Working with the same files in multiple places used to be a hassle. You’d have to make sure to bring the file with you, email it to yourself, or save it in a place you could get to it later. Now, there are a number of online file storage and syncing services that will make your data available on as many computers as you like. Here’s a look at five of the best of those services.
Dropbox is clearly the juggernaut of the file storage and syncing service. Its combination of 2GB of free storage just for signing up and huge bonuses for referring friends to sign up as well makes for an attractive and useful file syncing service that gets the job done and encourages you to spread the word about it. Dropbox will deliver your files to you on your Mac, Windows, or Linux system or your BlackBerry, iOS, or Android device with little hassle, and the service offers public and photo folders you can use to store and share galleries or other files with select individuals you share them with or with the world. Dropbox is also host to a wealth of third-party plug-ins and services that integrate with it to extend its features (thanks to its wide open API), and has great LAN support so you can change your files on one computer on your home network and have it instantly on another.
Box.net starts you off with 5GB for free. Install the Box Sync app to sync your files with the web, and install the mobile apps to get access to your files on your iOS device, Android device, Blackberry, Touchpad, or Playbook. Otherwise, you can upload your files to your Box.net account and access them via the web. Download them whenever you like, or use the service as a replacement for (or supplement to) other cloud-based services like Google Apps. Box.net combines the best things about a file syncing service with the best things about a web-based productivity suite.
Windows Live SkyDrive starts you out with 5GB for free, and with Live Mesh you can sync your local files and folders with your SkyDrive account. If you have a Windows Live account, you already have a SkyDrive account that you can make use of. SkyDrive is especially useful for Windows users, who can configure it to automatically sync any folder on their system (like your My Documents folder, for example) to the cloud for safe keeping, or automatically upload any Microsoft Office documents you create. You can also use SkyDrive and Live Mesh as a remote access utilty, so you can get to files even if they’re not being synced.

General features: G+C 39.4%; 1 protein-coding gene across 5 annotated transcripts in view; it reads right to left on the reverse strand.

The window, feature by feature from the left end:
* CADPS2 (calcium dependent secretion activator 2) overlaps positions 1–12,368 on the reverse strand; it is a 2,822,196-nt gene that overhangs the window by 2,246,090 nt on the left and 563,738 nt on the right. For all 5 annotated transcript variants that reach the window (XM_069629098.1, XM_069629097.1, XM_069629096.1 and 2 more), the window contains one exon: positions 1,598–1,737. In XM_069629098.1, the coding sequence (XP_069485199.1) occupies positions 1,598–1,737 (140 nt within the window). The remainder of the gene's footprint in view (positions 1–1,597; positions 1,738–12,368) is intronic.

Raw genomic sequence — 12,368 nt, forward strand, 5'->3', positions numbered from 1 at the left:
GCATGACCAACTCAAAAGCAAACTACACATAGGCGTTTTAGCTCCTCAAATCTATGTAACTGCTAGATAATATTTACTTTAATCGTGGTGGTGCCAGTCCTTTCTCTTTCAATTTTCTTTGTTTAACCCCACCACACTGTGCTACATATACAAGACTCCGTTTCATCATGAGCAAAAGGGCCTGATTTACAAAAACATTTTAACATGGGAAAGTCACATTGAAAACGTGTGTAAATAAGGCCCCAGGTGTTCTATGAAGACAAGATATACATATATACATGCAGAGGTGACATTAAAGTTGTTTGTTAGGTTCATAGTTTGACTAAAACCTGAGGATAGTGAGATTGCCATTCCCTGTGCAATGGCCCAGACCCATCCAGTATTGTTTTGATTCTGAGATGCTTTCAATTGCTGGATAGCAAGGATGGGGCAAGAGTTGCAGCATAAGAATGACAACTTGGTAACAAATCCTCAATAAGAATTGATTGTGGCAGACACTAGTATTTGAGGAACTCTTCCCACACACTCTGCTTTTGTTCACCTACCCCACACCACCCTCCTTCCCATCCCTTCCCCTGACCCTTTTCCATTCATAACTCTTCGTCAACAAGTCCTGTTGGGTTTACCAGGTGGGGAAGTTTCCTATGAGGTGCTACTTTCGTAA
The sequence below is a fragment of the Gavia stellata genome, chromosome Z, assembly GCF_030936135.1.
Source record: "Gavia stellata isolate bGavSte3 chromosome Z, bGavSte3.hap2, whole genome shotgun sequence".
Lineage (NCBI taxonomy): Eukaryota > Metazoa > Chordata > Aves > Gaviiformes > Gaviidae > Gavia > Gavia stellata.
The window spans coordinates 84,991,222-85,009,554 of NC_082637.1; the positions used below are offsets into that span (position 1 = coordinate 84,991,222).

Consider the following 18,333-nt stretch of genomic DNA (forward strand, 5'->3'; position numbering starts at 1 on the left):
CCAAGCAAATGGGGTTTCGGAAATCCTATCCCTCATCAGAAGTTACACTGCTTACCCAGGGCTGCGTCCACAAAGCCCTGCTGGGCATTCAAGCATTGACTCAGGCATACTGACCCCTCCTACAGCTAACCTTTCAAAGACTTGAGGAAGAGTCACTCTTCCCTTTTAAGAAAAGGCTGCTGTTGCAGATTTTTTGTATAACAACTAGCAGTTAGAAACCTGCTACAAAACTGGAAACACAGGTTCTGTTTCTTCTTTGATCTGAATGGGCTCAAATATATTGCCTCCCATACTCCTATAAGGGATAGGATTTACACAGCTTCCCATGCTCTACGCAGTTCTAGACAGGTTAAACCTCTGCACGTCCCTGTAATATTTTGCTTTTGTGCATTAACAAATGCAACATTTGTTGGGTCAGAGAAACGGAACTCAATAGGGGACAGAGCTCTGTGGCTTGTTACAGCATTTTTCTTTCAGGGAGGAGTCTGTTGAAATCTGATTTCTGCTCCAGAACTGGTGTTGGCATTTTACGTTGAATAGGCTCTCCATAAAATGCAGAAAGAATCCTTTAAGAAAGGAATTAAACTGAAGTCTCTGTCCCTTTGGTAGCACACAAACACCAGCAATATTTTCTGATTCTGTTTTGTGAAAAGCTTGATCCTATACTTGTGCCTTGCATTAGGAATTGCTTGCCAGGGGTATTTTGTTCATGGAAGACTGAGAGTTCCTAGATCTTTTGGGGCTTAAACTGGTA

SugarSync is probably Dropbox’s leading competition. The service gives you 5GB for free. The service works just as well (if not better) than Dropbox, and will sync your files and folders from your desktop to the cloud with ease. You can access your data on the go via the web or on your mobile device with the SugarSync apps for iOS, Android, Blackberry, Windows Mobile, and even Symbian devices. SugarSync even aggressively keeps revision histories of your files so you can get old versions of files you may have accidentally changed. SugarSync also makes it very easy to stream music, video, or other media from your account on the web or other devices so you can enjoy it anywhere you go. SugarSync also gives you more control over your files on the web, allows you to open and edit files directly, or password protect individual files or folders.
Spideroak is probably one of the most versatile and flexible file syncing and storage solutions available. The service gets you started with 2GB of space, and then puts it to the test by allowing you to sync not only your desktop, but files on your mobile device (not just access via your mobile device, but sync from your device as well), even files on network shares and external hard drives. Refer your friends, and you get an incredible 1GB referral each, which is more than any of the other services offer. Connect SpiderOak with your Mac, Windows, or Linux system, and download the mobile apps for your iOS or Android device, and leave the rest to the service. SpiderOak also keeps revision histories, and metadata for all of your files so you can see when they were created, uploaded and modified.
Honorable mentions this week go out to Wuala, LaCie’s file sync and storage service available for Mac, Windows, Linux, and mobile devices. Free users get 2GB of storage. Also among the runners up is Minus, a service that used to be a simple image host (and most of its users still use it that way), but has grown to a full-fledged drag-and-drop file storage and sharing service that’s completely free and gives its users 10GB of storage to play with.
Have something to say about one of the competitors? Did your favourite miss the cut and you want to tell the world about it? Let’s hear it in the comments below.
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